As I post my weekly round-up, we are boarding a plane to embark on a whirlwind Asia trip with stops in Hong Kong, Xiamen, Shanghai, Beijing, Hakata, Kyoto, Shimizu and Tokyo-- a trip that has been in the works for almost a year, and one that I have been looking forward to and eagerly anticipating from the moment it was finalized. As it will be our first visit to China and Japan, I have been diligently researching the urban scene in each of our stops and enjoying the opportunity to learn more about the contemporary art scene we hope to glimpse while on the ground. Japan, in particular, has been at the very top of my travel bucket list for years and was the catalyst for this trip. Japan is a place that I have long wanted to visit for a million reasons related to the modern design, visual and urban culture, architecture, fashion, and the strong emphasis on everyday aesthetics the Japanese are famous for. I have also spent time studying the influence of Japanese art on developments in European modernism, so I am particularly excited for this leg of our journey.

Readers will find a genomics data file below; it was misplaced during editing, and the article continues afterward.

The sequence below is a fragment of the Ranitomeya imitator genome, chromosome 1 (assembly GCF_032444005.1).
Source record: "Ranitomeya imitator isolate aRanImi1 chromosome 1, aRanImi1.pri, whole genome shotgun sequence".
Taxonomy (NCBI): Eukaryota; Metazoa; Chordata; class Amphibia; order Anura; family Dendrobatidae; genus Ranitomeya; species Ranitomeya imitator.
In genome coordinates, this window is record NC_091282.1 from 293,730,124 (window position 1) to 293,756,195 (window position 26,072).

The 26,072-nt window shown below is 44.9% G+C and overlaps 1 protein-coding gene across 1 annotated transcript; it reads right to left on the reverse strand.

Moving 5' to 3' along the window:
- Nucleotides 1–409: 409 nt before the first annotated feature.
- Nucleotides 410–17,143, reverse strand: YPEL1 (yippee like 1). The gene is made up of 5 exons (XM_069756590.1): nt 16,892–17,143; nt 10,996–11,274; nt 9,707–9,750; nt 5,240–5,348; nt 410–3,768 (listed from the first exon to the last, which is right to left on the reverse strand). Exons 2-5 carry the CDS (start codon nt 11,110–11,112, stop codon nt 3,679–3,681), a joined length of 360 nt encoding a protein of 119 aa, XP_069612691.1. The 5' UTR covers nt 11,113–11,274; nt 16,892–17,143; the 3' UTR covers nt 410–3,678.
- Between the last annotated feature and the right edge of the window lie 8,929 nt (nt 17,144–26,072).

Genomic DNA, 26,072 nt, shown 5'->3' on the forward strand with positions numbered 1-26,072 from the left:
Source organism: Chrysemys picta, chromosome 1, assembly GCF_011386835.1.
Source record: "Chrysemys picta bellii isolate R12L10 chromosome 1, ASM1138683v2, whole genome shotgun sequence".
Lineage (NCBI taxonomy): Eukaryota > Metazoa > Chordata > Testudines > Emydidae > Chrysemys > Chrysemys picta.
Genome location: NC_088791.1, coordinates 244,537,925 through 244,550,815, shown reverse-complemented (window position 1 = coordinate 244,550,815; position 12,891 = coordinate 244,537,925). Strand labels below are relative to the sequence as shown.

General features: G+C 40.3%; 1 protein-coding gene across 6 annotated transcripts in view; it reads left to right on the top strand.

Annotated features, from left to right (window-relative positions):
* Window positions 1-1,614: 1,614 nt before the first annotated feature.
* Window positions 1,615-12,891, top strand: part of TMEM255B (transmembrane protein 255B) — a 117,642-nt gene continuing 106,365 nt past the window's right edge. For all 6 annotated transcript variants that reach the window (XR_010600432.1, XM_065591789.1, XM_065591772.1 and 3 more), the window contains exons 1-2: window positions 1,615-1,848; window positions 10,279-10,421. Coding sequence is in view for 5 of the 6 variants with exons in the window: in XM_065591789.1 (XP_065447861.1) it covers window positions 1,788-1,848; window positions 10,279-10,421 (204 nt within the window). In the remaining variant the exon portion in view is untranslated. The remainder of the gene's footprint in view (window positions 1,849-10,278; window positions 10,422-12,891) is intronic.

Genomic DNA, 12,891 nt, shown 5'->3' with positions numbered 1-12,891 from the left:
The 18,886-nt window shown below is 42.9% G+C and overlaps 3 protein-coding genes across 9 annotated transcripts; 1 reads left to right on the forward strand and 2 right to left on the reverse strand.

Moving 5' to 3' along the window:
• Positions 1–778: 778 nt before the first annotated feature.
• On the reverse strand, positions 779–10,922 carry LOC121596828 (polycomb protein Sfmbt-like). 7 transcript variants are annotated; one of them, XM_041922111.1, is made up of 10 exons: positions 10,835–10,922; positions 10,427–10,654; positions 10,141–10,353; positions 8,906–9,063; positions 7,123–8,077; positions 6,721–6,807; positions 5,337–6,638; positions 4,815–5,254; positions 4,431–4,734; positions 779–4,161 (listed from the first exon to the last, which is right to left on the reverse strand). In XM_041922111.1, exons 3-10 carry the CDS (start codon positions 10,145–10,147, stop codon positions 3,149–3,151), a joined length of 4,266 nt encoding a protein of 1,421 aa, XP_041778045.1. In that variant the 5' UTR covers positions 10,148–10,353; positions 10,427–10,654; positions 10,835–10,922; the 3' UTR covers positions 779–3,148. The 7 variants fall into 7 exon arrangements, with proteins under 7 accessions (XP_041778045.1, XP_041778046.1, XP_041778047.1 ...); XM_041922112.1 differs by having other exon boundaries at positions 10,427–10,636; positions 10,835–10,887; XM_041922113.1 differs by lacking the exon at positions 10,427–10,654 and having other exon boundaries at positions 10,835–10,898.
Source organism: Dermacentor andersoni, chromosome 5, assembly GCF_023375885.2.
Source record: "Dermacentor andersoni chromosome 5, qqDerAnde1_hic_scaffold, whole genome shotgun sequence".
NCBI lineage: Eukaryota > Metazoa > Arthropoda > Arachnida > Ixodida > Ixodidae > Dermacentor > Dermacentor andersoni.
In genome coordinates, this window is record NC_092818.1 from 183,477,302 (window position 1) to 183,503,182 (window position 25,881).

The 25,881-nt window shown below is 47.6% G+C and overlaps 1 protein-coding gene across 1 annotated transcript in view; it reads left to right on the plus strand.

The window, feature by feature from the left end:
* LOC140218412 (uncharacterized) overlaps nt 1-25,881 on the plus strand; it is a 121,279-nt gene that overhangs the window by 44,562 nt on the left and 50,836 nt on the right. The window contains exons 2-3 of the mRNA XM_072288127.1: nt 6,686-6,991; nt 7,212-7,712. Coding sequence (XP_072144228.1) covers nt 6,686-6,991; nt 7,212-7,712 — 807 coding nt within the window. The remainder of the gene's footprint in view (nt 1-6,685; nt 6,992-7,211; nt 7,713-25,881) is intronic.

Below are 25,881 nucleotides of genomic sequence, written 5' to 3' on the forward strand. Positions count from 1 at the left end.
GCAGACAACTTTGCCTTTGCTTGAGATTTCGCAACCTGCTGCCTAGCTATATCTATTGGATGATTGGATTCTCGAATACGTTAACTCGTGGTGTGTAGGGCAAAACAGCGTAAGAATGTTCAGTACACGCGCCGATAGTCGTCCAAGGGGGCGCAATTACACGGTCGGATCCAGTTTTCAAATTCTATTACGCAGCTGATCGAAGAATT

China was a later addition to this trip, and it is a place that I am admittedly fascinated by but also deeply ambivalent about. As a teenager in 1989, watching the Tiananmen Square protests and aftermath on TV in the same year as the fall of the Berlin Wall was both a life altering and critical turning point in my life. Looking back, I can mark this time as especially pivotal in how I eventually came to understand my own activism, research interests in the avant-garde, and the strong beliefs I formed in upholding liberalism, human rights, freedom of speech, and the role of artists, activists, and journalists in civil society. Over the years, I have been fortunate to have many students from China in my classroom, all urging me to see the country for myself, and to separate out the current politics from the long-standing culture and history that shapes the nation. At the same time, I have had students and friends from Hong Kong openly sharing how the city has been impacted since the handover to China in 1997 and describing how distinct and special the people of Hong Kong are. I have much to see and I am beyond excited to start this journey with an open mind and an open heart, and look forward to sharing what I see in the weeks to come. Enjoy the links, and happy Spring Break!
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